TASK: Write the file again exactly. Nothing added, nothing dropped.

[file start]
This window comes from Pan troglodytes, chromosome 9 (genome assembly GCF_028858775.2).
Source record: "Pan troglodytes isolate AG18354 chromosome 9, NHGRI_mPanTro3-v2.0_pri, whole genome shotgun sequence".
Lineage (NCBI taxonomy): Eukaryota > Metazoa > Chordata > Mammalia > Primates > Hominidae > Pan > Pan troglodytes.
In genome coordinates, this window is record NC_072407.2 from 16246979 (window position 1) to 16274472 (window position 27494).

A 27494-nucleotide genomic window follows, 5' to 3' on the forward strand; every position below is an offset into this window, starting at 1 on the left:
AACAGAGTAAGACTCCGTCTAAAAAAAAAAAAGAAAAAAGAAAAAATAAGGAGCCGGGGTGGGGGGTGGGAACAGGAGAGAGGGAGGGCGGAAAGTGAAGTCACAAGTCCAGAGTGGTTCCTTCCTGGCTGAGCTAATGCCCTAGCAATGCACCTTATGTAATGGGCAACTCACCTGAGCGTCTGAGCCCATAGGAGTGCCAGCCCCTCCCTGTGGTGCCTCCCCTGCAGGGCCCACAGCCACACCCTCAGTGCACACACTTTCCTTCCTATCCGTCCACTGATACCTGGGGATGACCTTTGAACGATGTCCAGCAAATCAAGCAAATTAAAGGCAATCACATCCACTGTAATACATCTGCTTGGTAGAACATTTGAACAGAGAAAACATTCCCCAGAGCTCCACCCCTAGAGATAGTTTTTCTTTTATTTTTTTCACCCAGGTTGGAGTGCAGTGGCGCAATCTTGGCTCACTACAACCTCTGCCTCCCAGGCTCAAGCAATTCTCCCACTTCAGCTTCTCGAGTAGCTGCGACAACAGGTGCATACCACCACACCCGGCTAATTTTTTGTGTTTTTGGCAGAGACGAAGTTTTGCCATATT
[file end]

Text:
This window comes from Pan troglodytes, chromosome 9 (genome assembly GCF_028858775.2).
Source record: "Pan troglodytes isolate AG18354 chromosome 9, NHGRI_mPanTro3-v2.0_pri, whole genome shotgun sequence".
Lineage (NCBI taxonomy): Eukaryota > Metazoa > Chordata > Mammalia > Primates > Hominidae > Pan > Pan troglodytes.
In genome coordinates, this window is record NC_072407.2 from 16246979 (window position 1) to 16274472 (window position 27494).

A 27494-nucleotide genomic window follows, 5' to 3' on the forward strand; every position below is an offset into this window, starting at 1 on the left:
AACAGAGTAAGACTCCGTCTAAAAAAAAAAAAGAAAAAAGAAAAAATAAGGAGCCGGGGTGGGGGGTGGGAACAGGAGAGAGGGAGGGCGGAAAGTGAAGTCACAAGTCCAGAGTGGTTCCTTCCTGGCTGAGCTAATGCCCTAGCAATGCACCTTATGTAATGGGCAACTCACCTGAGCGTCTGAGCCCATAGGAGTGCCAGCCCCTCCCTGTGGTGCCTCCCCTGCAGGGCCCACAGCCACACCCTCAGTGCACACACTTTCCTTCCTATCCGTCCACTGATACCTGGGGATGACCTTTGAACGATGTCCAGCAAATCAAGCAAATTAAAGGCAATCACATCCACTGTAATACATCTGCTTGGTAGAACATTTGAACAGAGAAAACATTCCCCAGAGCTCCACCCCTAGAGATAGTTTTTCTTTTATTTTTTTCACCCAGGTTGGAGTGCAGTGGCGCAATCTTGGCTCACTACAACCTCTGCCTCCCAGGCTCAAGCAATTCTCCCACTTCAGCTTCTCGAGTAGCTGCGACAACAGGTGCATACCACCACACCCGGCTAATTTTTTGTGTTTTTGGCAGAGACGAAGTTTTGCCATATT